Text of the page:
- 2 dl sourdough starter
- about 1 kg good quality dark rye flour, whole grain (I prefer Organic)
- Mix together the starter, flour, and water. I use about 1 kg flour and same amount by weight of water. It will be a dense, shaggy, sticky mass.
- Put in a bowl and tightly cover. Next morning it will become much looser, bubbly and acidic smelling. Keep it for 1-3 days in a warm place (not hot), depending on how intensely sour bread you like. It should now have a strong sour, fermented aroma. Mix the sponge with wooden spoon time to time.This helps the fermentation process.
You will get from this dough: 4 loafs or about 30 small pieces of bread or 5-6 round bread with the hole in the middle.The total amount flour used, will be about 2 kg. It is hard to estimate the exact amount needed because it depends on the quality of your flour being used. Rye takes the water in slowly, so be careful not to add too much flour. Your dough should be from consistency quite soft!
And now let’s start baking.
- Dump the sponge from the bowl (do not scrape it clean so the residue will jump start next batch) into mixing bowl, (or alternatively take about 2 dl from the dough as starter. Store the starter in the fridge, freeze it or dry it.)
- Add the second kilo of the flour. Add salt (and about 2 teaspoons of dry yeast).In a heavy-duty mixer, knead at medium speed for 30 minutes (yes, 30). Scrape down the bowl as needed. The dough will be VERY sticky. You might need to add more water.
- You may also try to omit yeast-the bread may be quite good but denser. Cover the bowl with a wet towel (rye dries fast and forms a stone hard crust) and wait about 10-20 min.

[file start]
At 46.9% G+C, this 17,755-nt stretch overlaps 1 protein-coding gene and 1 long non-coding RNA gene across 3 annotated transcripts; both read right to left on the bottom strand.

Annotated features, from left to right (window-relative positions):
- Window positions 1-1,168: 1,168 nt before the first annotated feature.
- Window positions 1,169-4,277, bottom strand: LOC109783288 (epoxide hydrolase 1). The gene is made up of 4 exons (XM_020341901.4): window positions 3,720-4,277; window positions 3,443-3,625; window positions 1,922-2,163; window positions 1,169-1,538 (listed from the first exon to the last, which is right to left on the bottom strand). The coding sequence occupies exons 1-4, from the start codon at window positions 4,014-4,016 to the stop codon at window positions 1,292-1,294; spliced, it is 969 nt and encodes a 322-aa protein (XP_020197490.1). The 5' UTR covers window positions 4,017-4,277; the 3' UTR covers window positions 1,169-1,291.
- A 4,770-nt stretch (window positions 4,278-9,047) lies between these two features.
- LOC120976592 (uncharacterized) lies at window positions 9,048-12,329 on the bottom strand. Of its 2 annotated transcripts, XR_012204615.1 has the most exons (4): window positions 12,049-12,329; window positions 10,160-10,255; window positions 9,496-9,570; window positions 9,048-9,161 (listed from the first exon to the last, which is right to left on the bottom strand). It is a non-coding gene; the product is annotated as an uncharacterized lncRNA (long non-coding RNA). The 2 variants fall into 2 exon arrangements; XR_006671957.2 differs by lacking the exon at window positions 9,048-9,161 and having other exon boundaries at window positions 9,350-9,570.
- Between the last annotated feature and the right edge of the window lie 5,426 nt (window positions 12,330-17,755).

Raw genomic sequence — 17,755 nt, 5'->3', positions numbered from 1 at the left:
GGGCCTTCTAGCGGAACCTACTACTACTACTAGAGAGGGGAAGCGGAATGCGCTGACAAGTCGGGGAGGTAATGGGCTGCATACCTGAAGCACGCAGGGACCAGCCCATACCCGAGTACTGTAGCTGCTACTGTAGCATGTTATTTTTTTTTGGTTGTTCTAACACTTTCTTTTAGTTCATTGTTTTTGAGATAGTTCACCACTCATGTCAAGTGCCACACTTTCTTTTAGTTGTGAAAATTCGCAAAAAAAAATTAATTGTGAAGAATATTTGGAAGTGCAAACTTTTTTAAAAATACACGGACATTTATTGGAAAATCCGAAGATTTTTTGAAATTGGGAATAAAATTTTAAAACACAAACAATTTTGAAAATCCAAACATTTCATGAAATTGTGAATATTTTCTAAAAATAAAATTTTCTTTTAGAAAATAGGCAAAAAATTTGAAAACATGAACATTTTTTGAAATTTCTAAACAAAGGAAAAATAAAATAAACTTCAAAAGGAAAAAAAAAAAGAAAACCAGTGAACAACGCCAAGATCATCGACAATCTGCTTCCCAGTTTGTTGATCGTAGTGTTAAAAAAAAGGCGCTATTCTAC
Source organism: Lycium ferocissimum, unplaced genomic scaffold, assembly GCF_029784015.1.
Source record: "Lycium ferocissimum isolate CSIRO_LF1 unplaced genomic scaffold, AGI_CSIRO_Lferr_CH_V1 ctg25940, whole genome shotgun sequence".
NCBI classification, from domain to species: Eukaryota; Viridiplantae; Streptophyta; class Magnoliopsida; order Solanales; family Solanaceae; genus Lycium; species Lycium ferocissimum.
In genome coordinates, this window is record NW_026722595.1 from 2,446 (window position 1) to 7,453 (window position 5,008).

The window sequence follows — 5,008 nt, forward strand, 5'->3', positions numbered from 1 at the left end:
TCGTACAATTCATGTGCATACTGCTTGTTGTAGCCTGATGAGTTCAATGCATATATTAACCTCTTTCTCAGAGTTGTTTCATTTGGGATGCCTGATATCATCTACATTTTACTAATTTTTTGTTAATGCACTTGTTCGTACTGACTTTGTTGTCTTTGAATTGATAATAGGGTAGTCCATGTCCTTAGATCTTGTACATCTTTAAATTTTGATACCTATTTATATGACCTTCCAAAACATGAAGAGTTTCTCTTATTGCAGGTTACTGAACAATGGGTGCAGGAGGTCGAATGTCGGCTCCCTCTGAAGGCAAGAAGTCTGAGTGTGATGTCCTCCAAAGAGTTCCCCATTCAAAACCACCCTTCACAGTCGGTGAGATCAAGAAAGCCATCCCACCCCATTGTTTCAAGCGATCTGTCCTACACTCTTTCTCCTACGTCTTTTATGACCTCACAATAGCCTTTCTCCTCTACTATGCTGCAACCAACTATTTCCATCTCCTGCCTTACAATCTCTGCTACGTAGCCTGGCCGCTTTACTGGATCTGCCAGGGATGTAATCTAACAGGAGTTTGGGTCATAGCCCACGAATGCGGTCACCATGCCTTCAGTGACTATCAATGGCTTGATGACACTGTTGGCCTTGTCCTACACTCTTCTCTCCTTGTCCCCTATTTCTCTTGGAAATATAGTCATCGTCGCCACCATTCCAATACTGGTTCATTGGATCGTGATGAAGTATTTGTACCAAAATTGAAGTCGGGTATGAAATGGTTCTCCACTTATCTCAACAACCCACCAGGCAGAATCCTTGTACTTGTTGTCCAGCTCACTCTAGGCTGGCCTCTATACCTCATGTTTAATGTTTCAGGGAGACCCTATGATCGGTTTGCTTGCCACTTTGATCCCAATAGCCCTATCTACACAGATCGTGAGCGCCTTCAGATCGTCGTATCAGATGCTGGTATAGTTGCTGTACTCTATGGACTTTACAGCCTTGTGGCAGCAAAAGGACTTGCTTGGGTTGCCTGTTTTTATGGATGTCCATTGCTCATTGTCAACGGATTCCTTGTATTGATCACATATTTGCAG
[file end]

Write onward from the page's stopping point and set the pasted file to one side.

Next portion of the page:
2. Final proofing and forming the bread
There are several different forms, that you can bake this bread into. The most traditional is a flat circle, that has a hole in the middle. The hole is because the bread was stored in old times in wooden sticks in the ceiling.
Another form is a loaf.I use proofing baskets for the loafs but to proof then on a baking sheet works as well as too. I just noticed that the bread, in general, rises better in a wooden basket when the dough gets enough air.Third is small bread, that is really handy as snack or sandwich bread.
However you proof your bread , take care that they are covered properly with a wet towel or plastic wrap to hinder the dough to dry. And keep them warm. Longer you let them rise better the end result will be!
This is one hella messy, sticky dough. Keeping your hands wet is critical, otherwise, it sticks to you like glue! I have a separate bowl of cold water next to me when I form the bread.
- Scrape the dough onto a floured work surface. Then wet your hands, shape the dough into a ball and place in a large, floured bowl. Sprinkle the top of the dough ball with additional flour until it looks dry. Cover and set aside in a warm place to rise for approximately 90 minutes.Cover with wet towel.
- Line two baking sheets with parchment then sprinkle heavily with rye flour.
- Transfer the dough to a floured working surface and dividintoin 5-6 pieces. Transfer the round to one of the parchment lined baking sheets. Wet your hands and shape each half into a flattened round about 20-25cm in diameter, rewetting your hands as needed to keep the dough from sticking.
- Poke a hole in the middle of each round bread,I use a small cup, and enlarge it to about 2 inches wide.
- With wet hands, smooth the top of each round, then using a fork, poke holes evenly all over the round, then dust with a generous sprinkling of rye flour.Finally cover with plastic sheet or wet linen towel, and keep 1-2 hours in a warm place (I use oven with oven light on).